We asked the more than 8600 people who took part in our latest Voice referendum survey why they were voting "yes", "no" or were undecided.
Here are some of the responses from "yes" voters.
I will vote 'yes'
Male 18-39: Voting "yes" is for me a no-brainer and it should be the same for many. It's time for governments to listen to Indigenous people's advice on issues that are affecting their communities because it's clear that past policies forced onto them have not addressed the issues.
Male 60-75: I also think it will be a unifying thing for Australia and will set us on a path to making this a truly inclusive nation.
Female 60-75: I am disheartened that so much fear and disinformation has seemingly successfully been peddled on a question which should unite rather than divide us and finally set the record straight and truthfully about our history as a nation. Respect, fairness and dignity have been deliberately muddied and sullied in the most dishonourable of ways. I fear for the consequences.
Male 60-75: After more than 200 years, this is what they have graciously asked of us. This is the least we can do to right some of the wrongs.
Female 75+: I voted "yes" in 1967 and I will vote "yes" in 2023. It is the only moral choice. If you don't know, find out. That's the responsible approach.
Female 40-59: I am surprised about the reluctance of people to vote yes - especially the argument that a "yes" result will divide the country.
Male 18-39: Missing in the reasons to vote "yes" are that this advisory body will need to exist (can't be repealed) and that the proposal was the form of constitutional recognition First Nations asked for.
Female 75+: For goodness sake let's just do this! It's time!
Female 60-75: My reason for voting yes is that it will finally start to right the wrong that was terra nullius. The constitution continued to perpetuate that lie.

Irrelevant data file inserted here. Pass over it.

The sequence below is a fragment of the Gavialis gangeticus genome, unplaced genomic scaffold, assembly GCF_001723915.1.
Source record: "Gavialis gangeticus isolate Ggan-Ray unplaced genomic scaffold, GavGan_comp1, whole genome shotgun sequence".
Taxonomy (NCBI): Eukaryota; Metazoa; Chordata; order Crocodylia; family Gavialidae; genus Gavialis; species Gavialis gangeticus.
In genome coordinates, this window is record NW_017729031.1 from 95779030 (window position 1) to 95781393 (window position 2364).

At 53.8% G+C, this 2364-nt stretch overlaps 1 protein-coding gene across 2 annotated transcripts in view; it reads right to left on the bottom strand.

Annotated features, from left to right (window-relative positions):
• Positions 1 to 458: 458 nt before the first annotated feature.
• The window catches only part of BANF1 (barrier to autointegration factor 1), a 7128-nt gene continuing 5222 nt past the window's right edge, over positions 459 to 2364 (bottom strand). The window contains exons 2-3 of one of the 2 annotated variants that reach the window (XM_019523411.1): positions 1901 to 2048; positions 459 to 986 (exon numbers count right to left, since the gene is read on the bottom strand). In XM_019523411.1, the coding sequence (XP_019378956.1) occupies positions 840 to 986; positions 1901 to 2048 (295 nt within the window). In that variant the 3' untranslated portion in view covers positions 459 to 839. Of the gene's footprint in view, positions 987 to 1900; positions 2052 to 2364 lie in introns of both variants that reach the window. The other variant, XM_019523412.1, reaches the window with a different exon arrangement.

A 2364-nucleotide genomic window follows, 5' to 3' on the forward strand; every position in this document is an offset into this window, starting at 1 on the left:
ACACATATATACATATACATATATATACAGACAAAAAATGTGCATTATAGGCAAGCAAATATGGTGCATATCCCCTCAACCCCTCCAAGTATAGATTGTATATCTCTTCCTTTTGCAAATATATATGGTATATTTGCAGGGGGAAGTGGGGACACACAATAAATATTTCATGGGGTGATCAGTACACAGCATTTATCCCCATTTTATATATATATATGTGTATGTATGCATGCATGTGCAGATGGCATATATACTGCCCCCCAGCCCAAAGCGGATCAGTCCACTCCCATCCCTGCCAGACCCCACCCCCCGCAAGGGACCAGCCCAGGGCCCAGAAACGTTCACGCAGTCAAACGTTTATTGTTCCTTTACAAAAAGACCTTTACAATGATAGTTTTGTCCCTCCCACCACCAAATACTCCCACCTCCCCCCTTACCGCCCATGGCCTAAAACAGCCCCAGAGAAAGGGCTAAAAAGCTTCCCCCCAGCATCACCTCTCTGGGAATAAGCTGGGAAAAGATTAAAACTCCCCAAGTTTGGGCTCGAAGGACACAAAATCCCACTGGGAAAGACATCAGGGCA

Female 40-59: This is a once-in-a-lifetime opportunity to give responsibility to First Nations peoples to advise government on matters that affect them; to be recognised in the constitution, to give everyone in those country a chance to stand together and be proud of our step toward a better future.
Female 60-75: The Voice I will hope put the Indigenous and Non-Indigenous on a level playing field, same rights. We both have a lot to learn from each other. It may help ease the current fighting and bickering in our current governments. Bring back compassion and common sense.
Male 40-59: The government should have outlined the actual processes better a lot of it is just warm and fuzzy without detail - but I trust the process enough and there are good people backing the "yes" vote. I don't want rednecks to put their foot on the throat of the vote.
Female 18-39: Non-Indigenous are being asked a very modest and reasonable request by the 3 per cent of this country who are Indigenous. I feel very strongly we need to answer this request with "YES".
Female 75+: It's time the First Nations people had a formal influence on the government policies that affect them directly.
Male 60-75: I think Australia needs to recognise Australia's First Nations people in the constitution. Years of paternalistic solutions and money have gone nowhere. The Voice is a promise for the future. The Uluru Statement is a generous statement formulated by extensive regional discussion. Australia is very backward in recognising its First Nation inhabitants.
Female 75+: I was surprised at my own ignorance when the referendum was first proposed by Prime Minister Albanese and have spent time reading and catching up on massive omissions and distortions in my education on the subject of our First Nations peoples.
Male 60-75: I live in regional Queensland where there is a considerable Aboriginal and Torres Strait population and I see that little has been done to improve their lives. I would like to give them the opportunity to Voice their own solutions to this inequality.
Female 60-75: I have an ancestor who was involved in the Appin Massacre receiving 5 pounds because he directed soldiers to the Aboriginal camp; as a descendant of that person I feel it is important to support Indigenous people in any way I can so that they can have the same life expectancy that I have.
Female 18-39: The government pamphlet does not contain practical information. I was confused by it, so I looked up the history (inquiry report, amendments made and why) and then read info from constitutional law experts and made up my mind that this is needed beyond the existing agencies and funding which are failing to close the gap. The "yes" argument in the pamphlet was fluffy jargon. The "no" argument in the pamphlet contains concerns that have since been addressed months earlier, which I believe is disingenuous. I'm worried the pamphlet will fail to inform voters and no one will research on their own.
Male 40-59: Simply a choice between hope, love and compassion vs fear, hatred and selfish greed.
- Some responses have been edited for brevity and clarity.